In Washington, among those who are involved in the three-sided cross-strait relations, there is seldom -- if ever -- a consensus on what is best for US interests. Despite occasional reports by the executive branch to the US Congress and the public, even the appearance of consensus never exists for very long, due to the increasing complexity of cross-strait relations.
Starting with last year's presidential election in Taiwan, which reinforced the ruling party, and then the legislative elections which deflated it, many experts in the US went from being deeply concerned about where Taiwan was going (provoking China) to being concerned about where it wasn't going (strengthening its security).
In Washington that is the classic division of consensus -- worry about China or worry about security.
This year Beijing changed the atmosphere when it sought domestic approval for its "Anti-Secession" Law. While the pan-green camp had been the "troublemaker" last year, China now had become the troublemaker and Taiwan the reasonable player. Taiwan's government did an unusually good public relations effort gaining wide support internationally and at home for condemning that law.
There was little time before yet another cross-strait related action emerged. This time it was a domestic issue in Taiwan which was carried to China. The Chinese Nationalist Party (KMT) and then other opposition parties' leaders began a series of visits to China. They received an unusually high level of attention in China, including presidential meetings, and were allowed a high level of media attention as well.
Agreements were made for future party liaison with the Chinese Communist Party (CCP), and in receiving offers to increase trade and other favorable actions, but not through Taiwan's government.
Since there are no laws prohibiting such behavior by political parties, the government and the ruling party were clearly unsure of itself, and the body politic of Taiwan seemed to be in complete confusion.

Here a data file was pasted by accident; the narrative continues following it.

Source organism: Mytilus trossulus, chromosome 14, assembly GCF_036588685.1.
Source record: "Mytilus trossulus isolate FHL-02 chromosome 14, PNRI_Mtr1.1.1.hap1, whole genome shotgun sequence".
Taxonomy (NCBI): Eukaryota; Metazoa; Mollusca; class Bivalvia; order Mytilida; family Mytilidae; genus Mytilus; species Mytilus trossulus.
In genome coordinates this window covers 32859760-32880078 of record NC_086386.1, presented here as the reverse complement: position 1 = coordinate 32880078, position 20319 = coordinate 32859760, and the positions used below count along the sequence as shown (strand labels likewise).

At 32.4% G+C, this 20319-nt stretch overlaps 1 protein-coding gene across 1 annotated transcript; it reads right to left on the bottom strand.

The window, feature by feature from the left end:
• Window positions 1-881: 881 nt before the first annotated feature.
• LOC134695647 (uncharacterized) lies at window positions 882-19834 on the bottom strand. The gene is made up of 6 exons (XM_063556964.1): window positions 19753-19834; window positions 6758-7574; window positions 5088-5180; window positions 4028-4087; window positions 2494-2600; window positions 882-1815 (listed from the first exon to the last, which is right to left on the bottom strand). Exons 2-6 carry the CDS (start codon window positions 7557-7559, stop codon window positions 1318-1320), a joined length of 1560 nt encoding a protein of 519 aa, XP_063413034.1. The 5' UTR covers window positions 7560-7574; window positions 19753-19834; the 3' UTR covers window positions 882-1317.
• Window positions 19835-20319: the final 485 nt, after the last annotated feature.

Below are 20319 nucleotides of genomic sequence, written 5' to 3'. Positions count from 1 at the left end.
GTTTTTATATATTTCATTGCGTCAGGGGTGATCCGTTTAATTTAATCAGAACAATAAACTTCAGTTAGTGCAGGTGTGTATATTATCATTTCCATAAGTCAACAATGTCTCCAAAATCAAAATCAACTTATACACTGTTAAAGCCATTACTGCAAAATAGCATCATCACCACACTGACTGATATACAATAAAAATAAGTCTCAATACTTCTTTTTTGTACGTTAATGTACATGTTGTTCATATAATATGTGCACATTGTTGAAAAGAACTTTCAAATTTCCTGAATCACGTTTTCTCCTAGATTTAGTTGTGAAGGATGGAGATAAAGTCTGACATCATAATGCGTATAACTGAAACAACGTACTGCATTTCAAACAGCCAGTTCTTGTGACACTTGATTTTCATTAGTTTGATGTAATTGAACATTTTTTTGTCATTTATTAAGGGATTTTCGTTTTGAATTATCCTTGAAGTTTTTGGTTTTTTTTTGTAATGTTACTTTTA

The results of the election for the National Assembly went to the ruling party, which helped calm the confusion somewhat. What that meant politically, however, remained unclear for two reasons.
The liaison and the commitments made between opposition parties and the CCP could not only undermine the ruling party, which has been the opposition's first priority, at any cost, since the year 2000, but could also permit more intrusive actions by China in Taiwan's internal affairs.
During the visits of the opposition leaders to China, the newly established liaison between the CCP and the KMT included an agreement to establish a line of communications. At the same time, the Chinese hosts made no changes to their fundamental requirements -- the "one China" principle, the absolute power of Beijing, or its ongoing military threat, for example.
Beijing is not likely to do so. It may well be positioning its efforts to be sure the present administration in Taipei fails, and that the next election delivers a much friendlier administration, more accommodating to Beijing's objectives. If that materializes, conceivably the US and China could become involved much more deeply than before in Taiwan's domestic affairs, but for different reasons.
The other reason for hesitation following the National Assembly's actions was that a very high profile, first time election was soon to be held within the KMT to choose a new chairman.